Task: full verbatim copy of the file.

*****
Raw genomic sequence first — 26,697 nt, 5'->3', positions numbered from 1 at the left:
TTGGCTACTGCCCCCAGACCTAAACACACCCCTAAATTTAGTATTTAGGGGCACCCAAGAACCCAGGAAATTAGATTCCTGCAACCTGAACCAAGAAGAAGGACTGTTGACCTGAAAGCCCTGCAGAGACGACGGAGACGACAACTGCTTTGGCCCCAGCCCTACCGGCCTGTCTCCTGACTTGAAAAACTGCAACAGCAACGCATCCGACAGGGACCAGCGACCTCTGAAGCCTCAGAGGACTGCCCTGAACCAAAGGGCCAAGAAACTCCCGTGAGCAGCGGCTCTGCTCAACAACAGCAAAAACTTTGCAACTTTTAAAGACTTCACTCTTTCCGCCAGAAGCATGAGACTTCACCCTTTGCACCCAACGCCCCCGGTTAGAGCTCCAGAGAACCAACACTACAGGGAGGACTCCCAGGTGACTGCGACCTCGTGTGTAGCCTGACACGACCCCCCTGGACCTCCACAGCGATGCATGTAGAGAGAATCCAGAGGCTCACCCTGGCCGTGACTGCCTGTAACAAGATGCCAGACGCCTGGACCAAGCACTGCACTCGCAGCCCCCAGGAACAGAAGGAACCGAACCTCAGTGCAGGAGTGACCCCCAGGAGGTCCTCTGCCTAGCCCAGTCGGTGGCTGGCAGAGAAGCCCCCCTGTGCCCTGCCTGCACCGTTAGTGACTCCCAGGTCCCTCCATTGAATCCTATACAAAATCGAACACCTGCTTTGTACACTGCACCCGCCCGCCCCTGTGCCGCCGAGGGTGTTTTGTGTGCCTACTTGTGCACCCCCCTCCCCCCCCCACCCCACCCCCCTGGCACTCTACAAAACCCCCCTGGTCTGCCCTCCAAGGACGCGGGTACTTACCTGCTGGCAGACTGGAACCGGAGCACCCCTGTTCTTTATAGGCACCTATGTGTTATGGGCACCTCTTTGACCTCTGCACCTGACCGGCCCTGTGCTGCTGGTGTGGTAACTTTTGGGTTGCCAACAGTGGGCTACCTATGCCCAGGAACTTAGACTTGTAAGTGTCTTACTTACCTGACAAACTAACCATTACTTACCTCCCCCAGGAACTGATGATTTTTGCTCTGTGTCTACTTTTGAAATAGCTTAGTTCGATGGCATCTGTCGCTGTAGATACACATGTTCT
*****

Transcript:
Raw genomic sequence first — 26,697 nt, 5'->3', positions numbered from 1 at the left:
TTGGCTACTGCCCCCAGACCTAAACACACCCCTAAATTTAGTATTTAGGGGCACCCAAGAACCCAGGAAATTAGATTCCTGCAACCTGAACCAAGAAGAAGGACTGTTGACCTGAAAGCCCTGCAGAGACGACGGAGACGACAACTGCTTTGGCCCCAGCCCTACCGGCCTGTCTCCTGACTTGAAAAACTGCAACAGCAACGCATCCGACAGGGACCAGCGACCTCTGAAGCCTCAGAGGACTGCCCTGAACCAAAGGGCCAAGAAACTCCCGTGAGCAGCGGCTCTGCTCAACAACAGCAAAAACTTTGCAACTTTTAAAGACTTCACTCTTTCCGCCAGAAGCATGAGACTTCACCCTTTGCACCCAACGCCCCCGGTTAGAGCTCCAGAGAACCAACACTACAGGGAGGACTCCCAGGTGACTGCGACCTCGTGTGTAGCCTGACACGACCCCCCTGGACCTCCACAGCGATGCATGTAGAGAGAATCCAGAGGCTCACCCTGGCCGTGACTGCCTGTAACAAGATGCCAGACGCCTGGACCAAGCACTGCACTCGCAGCCCCCAGGAACAGAAGGAACCGAACCTCAGTGCAGGAGTGACCCCCAGGAGGTCCTCTGCCTAGCCCAGTCGGTGGCTGGCAGAGAAGCCCCCCTGTGCCCTGCCTGCACCGTTAGTGACTCCCAGGTCCCTCCATTGAATCCTATACAAAATCGAACACCTGCTTTGTACACTGCACCCGCCCGCCCCTGTGCCGCCGAGGGTGTTTTGTGTGCCTACTTGTGCACCCCCCTCCCCCCCCCACCCCACCCCCCTGGCACTCTACAAAACCCCCCTGGTCTGCCCTCCAAGGACGCGGGTACTTACCTGCTGGCAGACTGGAACCGGAGCACCCCTGTTCTTTATAGGCACCTATGTGTTATGGGCACCTCTTTGACCTCTGCACCTGACCGGCCCTGTGCTGCTGGTGTGGTAACTTTTGGGTTGCCAACAGTGGGCTACCTATGCCCAGGAACTTAGACTTGTAAGTGTCTTACTTACCTGACAAACTAACCATTACTTACCTCCCCCAGGAACTGATGATTTTTGCTCTGTGTCTACTTTTGAAATAGCTTAGTTCGATGGCATCTGTCGCTGTAGATACACATGTTCT